Thompson boxed his way to a solid eight-round decision (79-73, 77-75 twice), in which the boxer and his manger both felt, realistically, should have been 79-73 across the board.  “He lost the first round but then showed his smarts in the ring,” Dever added. “Riley was tough and he wasn’t going to get knocked out.  Once Lionell realized that, he boxed his way to a good win.”
Thompson’s career has a new lease on life.  He should be moving back up in regional ratings after beating Riley (right now NABA #11, USBA #13 and NABF #16) and outside the ring, he is only one class shy of earning a degree from Buffalo State College, majoring in health and wellness.
At this rate the flashy 27-year-old may not be boxing’s best-kept secret much longer.

Ross Aiming to Checkmate Hernandez

Only a few days to go before IBF Cruiserweight Champion Yoan Pablo Hernandez (26-1, 13 KOs) is hoping to defend his title against mandatory Troy Ross (25-2, 16 KOs) at Stechert Arena, Bamberg in Germany. At today’s press conference promoter Kalle Sauerland promised that the bout will be fought out at the highest level. “It’s one of the best match-ups this weight division has to offer!”

IBF-mandatory challenger Troy Ross agreed, stating, “Yoan Pablo Hernandez has some great boxing abilities and a powerful punch. He seems like a nice person but my all-around game is just better than his is. Boxing is similiar chess. And after I checkmate Hernandez I will be the new IBF World Cruiserweight Champion!”

Christopher Amos, the coach of 37-year-old Ross, is confident that his prodigy will take the belt of Hernandez: “In 2010, Troy lost a fight against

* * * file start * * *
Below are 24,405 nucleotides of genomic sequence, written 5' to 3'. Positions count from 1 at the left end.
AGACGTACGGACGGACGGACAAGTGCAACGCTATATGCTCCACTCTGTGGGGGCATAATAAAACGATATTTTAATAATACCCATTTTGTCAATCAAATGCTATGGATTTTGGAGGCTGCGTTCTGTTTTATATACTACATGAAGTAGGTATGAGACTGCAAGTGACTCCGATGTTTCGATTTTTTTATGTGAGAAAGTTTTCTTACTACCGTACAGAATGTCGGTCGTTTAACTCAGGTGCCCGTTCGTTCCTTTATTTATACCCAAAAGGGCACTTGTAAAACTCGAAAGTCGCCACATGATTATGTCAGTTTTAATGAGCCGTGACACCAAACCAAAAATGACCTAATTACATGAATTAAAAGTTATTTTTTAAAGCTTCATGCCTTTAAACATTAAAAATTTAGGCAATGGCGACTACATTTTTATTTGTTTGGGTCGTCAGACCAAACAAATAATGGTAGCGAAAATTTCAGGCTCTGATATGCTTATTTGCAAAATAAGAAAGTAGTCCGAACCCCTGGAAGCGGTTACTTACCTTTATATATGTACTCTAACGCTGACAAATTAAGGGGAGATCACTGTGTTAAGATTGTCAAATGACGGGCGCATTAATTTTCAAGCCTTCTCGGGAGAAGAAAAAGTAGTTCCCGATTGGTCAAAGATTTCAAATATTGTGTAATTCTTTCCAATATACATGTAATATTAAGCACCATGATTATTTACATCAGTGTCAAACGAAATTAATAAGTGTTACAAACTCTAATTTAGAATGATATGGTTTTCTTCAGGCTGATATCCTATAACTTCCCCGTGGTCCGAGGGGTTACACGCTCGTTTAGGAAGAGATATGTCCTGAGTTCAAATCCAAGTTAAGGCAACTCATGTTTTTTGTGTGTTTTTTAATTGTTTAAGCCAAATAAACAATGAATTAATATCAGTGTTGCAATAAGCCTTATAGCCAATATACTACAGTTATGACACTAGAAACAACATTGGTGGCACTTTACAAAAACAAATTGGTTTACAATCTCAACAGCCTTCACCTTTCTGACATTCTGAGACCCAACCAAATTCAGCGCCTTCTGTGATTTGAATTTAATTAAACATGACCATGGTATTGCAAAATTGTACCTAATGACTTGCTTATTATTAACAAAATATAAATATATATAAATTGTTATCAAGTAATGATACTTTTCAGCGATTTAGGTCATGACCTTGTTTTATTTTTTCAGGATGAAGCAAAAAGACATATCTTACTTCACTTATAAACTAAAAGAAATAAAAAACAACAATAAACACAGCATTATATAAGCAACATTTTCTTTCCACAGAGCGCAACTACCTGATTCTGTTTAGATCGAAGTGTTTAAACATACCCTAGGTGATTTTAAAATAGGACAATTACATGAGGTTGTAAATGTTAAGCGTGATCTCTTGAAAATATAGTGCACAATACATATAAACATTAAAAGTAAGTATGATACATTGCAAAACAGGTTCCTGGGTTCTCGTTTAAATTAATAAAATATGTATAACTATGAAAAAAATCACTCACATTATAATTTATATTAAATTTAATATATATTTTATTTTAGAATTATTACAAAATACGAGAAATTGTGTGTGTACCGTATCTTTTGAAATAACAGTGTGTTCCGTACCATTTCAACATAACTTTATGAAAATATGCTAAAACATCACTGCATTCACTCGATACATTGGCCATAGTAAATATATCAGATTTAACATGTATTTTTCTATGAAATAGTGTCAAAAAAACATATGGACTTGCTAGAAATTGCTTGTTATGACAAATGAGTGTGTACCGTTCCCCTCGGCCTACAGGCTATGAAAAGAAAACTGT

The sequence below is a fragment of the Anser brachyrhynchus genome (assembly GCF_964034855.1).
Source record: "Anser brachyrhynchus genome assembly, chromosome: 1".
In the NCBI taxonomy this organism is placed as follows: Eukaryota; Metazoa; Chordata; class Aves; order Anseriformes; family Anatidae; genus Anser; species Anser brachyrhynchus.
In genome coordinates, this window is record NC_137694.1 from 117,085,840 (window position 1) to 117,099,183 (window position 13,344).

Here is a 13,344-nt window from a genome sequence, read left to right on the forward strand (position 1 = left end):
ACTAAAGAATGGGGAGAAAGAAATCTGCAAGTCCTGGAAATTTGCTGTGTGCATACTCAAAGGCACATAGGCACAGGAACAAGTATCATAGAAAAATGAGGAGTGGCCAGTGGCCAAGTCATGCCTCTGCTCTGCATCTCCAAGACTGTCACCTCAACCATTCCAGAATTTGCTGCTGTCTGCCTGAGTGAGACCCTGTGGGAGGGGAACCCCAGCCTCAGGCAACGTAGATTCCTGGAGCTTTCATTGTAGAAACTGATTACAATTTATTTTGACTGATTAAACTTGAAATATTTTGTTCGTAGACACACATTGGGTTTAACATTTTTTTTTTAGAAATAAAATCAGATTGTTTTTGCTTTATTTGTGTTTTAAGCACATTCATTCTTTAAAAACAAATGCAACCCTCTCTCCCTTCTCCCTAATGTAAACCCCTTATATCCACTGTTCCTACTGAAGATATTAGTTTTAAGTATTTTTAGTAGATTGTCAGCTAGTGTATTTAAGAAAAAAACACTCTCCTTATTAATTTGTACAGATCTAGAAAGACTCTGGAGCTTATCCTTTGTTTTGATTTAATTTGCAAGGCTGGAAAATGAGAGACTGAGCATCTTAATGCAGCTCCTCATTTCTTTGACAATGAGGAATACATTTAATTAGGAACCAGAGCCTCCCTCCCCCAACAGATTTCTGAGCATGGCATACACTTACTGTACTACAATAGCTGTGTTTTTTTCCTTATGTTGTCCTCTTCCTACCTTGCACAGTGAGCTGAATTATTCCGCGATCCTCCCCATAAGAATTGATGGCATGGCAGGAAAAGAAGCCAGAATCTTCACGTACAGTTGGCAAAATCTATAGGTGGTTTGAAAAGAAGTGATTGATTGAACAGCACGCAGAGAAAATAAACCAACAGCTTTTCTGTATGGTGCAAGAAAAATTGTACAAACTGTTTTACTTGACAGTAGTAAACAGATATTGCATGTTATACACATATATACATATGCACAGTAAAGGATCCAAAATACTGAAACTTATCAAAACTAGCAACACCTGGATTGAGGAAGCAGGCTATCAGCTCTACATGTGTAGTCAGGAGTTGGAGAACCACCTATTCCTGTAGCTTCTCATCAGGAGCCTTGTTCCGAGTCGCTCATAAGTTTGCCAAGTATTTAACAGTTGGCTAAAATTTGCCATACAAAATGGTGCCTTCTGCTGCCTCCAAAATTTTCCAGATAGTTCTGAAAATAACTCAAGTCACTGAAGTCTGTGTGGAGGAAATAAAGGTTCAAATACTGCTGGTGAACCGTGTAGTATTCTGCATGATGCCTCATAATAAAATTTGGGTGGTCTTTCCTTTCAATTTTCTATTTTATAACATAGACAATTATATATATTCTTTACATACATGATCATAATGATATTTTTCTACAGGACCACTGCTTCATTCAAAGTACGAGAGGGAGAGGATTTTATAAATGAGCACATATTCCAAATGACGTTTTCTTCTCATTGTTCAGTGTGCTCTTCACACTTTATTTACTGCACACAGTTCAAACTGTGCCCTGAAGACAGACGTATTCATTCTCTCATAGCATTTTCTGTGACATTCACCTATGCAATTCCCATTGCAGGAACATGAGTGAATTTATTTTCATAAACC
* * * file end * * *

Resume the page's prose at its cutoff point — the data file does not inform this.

Steve Cunningham for the vacant IBF Title. Back then he lost the fight due to an injury to his eye. Afterwards, nobody wanted to fight him. They all feared the risk of losing against Troy. That’s why we didn’t get a second chance to fight Cunningham. That’s why I have a lot of respect for
Hernandez. At least he has the guts to face Troy Ross inside the ring.” Amos gave one bold argument why he believes Ross is going to end up being
the winner: “Skills pay the bills!”

After hearing that, Hernandez seized the moment and told the gathered press that his skills are superior to Ross. “I fought some world class opposition and ended up beating them. I know that Ross has some speed as well as a mean punch. But what can I say – I am not that bad either, to say the least.” The 27-year-old southpaw continued to speak about his preparation for the fight. “After I broke the metacarpal bone in my left hand during the fight against Steve Cunningham in February, it took some time before I was able to finally train properly again. Now, everything is all right and I got trough sparring without any problems.”

His coach Ulli Wegner seemed pretty relaxed himself before the fight. “Pablo is like Sven Ottke. Not often I have coached a fighter who can analyze and optimize his work out on the fly. He has an outstanding attitude to the sport of boxing. That’s what is going to pay the bills come Saturday night,” said the 70-year-old coach.